Jamie Mantzel's Fiberglass Pontoon/Catamaran Fiberglass Boat Design

Discussion in 'Boat Design' started by mariobrothers88, Sep 9, 2020.

  1. mariobrothers88
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    mariobrothers88 Junior Member

    Thanks Bajansailor and Mr Efficiency, your feedback is very valuable. I have been able to more thoroughly study Mr. Richard Woods designs and I am very impressed as well, thank you very much for suggesting them! I googled several more sailing catamaran designs that seem pretty good as well, but are Mr. Wood's designs considered the consensus gold standard with the best resale value? Are there other designers that you would recommend as well? Also, although I have experience with fiberglass and epoxy, I don't have experience with foam core (I want to go with the foam sandwich rather than plywood), do they provide step by step instructions to do the foam core if I purchase the plans?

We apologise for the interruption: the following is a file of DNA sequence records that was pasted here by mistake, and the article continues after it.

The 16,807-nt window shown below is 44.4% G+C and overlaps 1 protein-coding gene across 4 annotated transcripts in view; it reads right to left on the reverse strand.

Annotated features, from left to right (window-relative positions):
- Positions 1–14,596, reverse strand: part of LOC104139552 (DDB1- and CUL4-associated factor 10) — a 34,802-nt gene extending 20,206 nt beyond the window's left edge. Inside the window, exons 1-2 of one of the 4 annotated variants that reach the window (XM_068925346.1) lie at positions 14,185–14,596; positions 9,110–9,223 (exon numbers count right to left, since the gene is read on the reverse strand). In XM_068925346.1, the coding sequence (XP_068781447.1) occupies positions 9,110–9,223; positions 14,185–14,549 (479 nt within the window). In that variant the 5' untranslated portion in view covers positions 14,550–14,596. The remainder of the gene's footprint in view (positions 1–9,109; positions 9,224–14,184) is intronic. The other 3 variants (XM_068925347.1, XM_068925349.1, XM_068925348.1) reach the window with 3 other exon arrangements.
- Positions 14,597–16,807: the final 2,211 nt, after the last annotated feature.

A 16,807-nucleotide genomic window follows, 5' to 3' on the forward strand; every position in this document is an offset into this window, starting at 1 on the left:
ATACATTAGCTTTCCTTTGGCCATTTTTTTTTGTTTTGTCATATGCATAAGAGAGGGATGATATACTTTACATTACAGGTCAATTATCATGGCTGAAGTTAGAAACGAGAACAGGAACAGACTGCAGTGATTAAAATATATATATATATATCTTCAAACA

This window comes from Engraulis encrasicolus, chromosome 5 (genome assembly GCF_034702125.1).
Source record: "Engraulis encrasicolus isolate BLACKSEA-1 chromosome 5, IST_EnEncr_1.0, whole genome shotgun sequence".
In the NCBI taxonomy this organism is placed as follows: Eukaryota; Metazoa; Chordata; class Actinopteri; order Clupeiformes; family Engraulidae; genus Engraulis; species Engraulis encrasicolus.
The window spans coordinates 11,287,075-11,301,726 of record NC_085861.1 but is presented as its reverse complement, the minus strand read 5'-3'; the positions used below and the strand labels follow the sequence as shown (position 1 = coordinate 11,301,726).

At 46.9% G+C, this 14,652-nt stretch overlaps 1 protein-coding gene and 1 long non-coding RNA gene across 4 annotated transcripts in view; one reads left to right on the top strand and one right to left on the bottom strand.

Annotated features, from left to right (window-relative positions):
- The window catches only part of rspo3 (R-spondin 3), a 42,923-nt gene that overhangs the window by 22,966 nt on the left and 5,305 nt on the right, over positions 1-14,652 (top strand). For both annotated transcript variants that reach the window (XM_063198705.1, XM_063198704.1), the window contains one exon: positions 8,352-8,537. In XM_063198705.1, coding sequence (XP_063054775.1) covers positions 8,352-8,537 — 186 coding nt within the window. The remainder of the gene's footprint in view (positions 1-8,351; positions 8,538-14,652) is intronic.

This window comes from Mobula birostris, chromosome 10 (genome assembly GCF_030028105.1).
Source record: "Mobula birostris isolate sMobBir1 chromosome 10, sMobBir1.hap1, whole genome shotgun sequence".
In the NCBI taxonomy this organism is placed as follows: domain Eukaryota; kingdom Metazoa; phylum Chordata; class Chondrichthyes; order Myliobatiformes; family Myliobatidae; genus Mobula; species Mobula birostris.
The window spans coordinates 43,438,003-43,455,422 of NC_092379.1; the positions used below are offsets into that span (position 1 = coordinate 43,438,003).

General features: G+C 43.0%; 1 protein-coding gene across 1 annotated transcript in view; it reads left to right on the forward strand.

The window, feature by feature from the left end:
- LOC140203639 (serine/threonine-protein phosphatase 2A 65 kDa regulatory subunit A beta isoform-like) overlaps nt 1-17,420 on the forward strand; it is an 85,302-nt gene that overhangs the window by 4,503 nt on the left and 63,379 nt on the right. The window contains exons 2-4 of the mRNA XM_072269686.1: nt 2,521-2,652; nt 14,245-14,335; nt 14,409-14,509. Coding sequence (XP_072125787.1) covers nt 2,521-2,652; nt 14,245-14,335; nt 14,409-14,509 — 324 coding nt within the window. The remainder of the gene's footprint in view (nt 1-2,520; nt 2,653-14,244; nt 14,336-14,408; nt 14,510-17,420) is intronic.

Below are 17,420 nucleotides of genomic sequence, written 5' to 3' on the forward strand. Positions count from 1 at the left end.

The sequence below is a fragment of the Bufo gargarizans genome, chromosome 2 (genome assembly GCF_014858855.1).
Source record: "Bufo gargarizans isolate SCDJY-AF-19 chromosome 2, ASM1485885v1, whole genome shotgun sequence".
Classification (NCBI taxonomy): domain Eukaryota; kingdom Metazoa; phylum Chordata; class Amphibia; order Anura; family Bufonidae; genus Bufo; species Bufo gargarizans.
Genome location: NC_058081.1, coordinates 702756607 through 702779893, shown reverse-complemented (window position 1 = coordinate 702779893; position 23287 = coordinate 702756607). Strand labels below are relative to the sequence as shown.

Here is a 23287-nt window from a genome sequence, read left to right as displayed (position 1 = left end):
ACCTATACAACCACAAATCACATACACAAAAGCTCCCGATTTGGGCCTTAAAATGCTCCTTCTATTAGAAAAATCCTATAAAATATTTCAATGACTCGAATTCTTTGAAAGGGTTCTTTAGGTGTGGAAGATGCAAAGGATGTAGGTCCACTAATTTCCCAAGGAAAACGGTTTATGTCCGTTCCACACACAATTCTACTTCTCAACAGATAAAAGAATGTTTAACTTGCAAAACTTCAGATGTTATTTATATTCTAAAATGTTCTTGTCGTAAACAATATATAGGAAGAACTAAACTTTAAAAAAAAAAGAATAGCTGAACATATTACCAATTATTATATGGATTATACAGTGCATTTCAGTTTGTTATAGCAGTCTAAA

2. Mr Efficiency
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    Mr Efficiency Senior Member

    mariobrothers88. there is a forum member "fallguy" here, who is well into a build of the Richard Woods power cat, so you may like to look at that. It is a lot of work, and outlay. I understand the desire to keep the costs down, and especially to reduce the amount of hours involved. But you don't want to be getting involved in methods that have a superficial attraction of seeming to circumvent the need for large amounts of time and money, but are unsound in other ways, and especially if compromising safety. And particularly if inviting others to come on trips on a boat that is not "well found".
     
  3. bajansailor